State v. Burch

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Justia Opinion Summary

The Supreme Court affirmed Defendant's conviction for first-degree intentional homicide, holding that Defendant was not entitled to relief on his claims that the trial court erred in denying two pre-trial evidentiary orders.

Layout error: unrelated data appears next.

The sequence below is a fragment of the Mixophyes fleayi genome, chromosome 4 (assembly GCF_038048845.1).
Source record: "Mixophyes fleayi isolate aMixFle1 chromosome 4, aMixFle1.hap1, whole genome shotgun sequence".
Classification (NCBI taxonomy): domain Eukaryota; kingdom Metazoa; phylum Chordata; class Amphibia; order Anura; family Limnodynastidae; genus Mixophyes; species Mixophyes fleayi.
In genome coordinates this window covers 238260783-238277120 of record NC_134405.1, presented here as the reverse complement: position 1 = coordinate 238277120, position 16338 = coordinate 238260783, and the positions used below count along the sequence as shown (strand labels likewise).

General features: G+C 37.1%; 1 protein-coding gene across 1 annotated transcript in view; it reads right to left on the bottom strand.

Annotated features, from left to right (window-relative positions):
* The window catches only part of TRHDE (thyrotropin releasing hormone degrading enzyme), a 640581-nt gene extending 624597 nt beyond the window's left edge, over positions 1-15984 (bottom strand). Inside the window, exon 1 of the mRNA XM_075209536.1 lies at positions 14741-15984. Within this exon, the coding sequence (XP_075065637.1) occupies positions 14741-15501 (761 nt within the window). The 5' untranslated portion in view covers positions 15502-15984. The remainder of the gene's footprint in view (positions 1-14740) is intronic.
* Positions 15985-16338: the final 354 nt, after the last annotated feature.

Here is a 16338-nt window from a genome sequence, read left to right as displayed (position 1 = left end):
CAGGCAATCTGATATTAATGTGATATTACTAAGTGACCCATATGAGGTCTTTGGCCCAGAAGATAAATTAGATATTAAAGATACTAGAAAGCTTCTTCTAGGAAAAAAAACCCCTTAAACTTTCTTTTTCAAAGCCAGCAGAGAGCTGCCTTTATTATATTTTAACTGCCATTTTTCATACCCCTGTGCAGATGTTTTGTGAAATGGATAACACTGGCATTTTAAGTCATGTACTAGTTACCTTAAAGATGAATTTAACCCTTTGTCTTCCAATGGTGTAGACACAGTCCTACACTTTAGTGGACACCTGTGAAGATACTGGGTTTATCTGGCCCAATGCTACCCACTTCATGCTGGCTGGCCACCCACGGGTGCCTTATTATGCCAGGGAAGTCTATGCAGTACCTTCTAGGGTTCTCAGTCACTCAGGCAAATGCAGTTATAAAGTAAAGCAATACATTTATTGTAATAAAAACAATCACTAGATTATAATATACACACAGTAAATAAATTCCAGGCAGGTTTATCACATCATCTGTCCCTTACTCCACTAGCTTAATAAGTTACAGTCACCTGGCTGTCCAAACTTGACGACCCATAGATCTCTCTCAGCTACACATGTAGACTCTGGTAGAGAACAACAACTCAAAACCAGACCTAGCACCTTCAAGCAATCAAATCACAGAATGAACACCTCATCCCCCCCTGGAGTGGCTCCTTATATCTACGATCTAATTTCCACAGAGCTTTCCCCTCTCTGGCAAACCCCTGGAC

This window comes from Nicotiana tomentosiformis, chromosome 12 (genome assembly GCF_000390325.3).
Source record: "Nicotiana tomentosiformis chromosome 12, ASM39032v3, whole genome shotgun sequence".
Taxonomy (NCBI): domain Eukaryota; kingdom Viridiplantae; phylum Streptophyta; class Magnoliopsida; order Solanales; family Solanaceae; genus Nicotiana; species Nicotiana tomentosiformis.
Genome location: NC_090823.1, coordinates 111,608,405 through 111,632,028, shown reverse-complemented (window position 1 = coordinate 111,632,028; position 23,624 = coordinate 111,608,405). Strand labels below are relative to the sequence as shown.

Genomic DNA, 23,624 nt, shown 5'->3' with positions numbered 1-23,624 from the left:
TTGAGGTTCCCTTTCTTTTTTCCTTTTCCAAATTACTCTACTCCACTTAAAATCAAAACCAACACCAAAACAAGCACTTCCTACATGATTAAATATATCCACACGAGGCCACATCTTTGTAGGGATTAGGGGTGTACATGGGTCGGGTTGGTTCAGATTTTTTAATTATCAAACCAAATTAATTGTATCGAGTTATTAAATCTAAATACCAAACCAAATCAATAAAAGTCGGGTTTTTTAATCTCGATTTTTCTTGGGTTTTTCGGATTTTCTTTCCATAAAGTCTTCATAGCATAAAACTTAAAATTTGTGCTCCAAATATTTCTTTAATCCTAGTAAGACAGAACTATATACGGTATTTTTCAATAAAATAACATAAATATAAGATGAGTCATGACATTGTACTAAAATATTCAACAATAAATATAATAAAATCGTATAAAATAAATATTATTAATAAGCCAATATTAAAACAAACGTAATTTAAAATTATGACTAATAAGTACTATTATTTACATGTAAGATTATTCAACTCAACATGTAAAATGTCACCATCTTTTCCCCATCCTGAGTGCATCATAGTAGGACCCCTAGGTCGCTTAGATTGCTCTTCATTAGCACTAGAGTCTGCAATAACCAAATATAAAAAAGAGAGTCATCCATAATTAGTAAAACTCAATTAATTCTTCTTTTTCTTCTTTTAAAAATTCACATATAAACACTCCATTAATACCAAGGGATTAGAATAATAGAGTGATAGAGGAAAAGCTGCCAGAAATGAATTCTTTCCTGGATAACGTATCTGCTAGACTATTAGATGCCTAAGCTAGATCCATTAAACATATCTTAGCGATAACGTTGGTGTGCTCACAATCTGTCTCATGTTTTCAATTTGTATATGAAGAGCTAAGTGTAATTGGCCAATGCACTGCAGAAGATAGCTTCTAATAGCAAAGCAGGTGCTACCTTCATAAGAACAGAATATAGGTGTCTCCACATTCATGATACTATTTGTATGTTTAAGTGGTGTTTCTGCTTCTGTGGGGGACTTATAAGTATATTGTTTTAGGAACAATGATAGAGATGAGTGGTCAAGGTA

At issue was the denial of Defendant's motion to suppress the admission of incriminating cell phone data and the circuit court's discretionary decision to admit evidence from a Fitbit device allegedly worn by the victim's boyfriend at the time of the homicide. The Supreme Court affirmed, holding (1) even if some constitutional defect attended either the initial download of the cell phone data or subsequent accessing of the cell phone data, there was no law enforcement misconduct that would warrant exclusion of that data; and (2) the circuit court permissibly exercised its discretion in admitting the Fitbit evidence where no expert was required and the State sufficiently authenticated the records from Fitbit.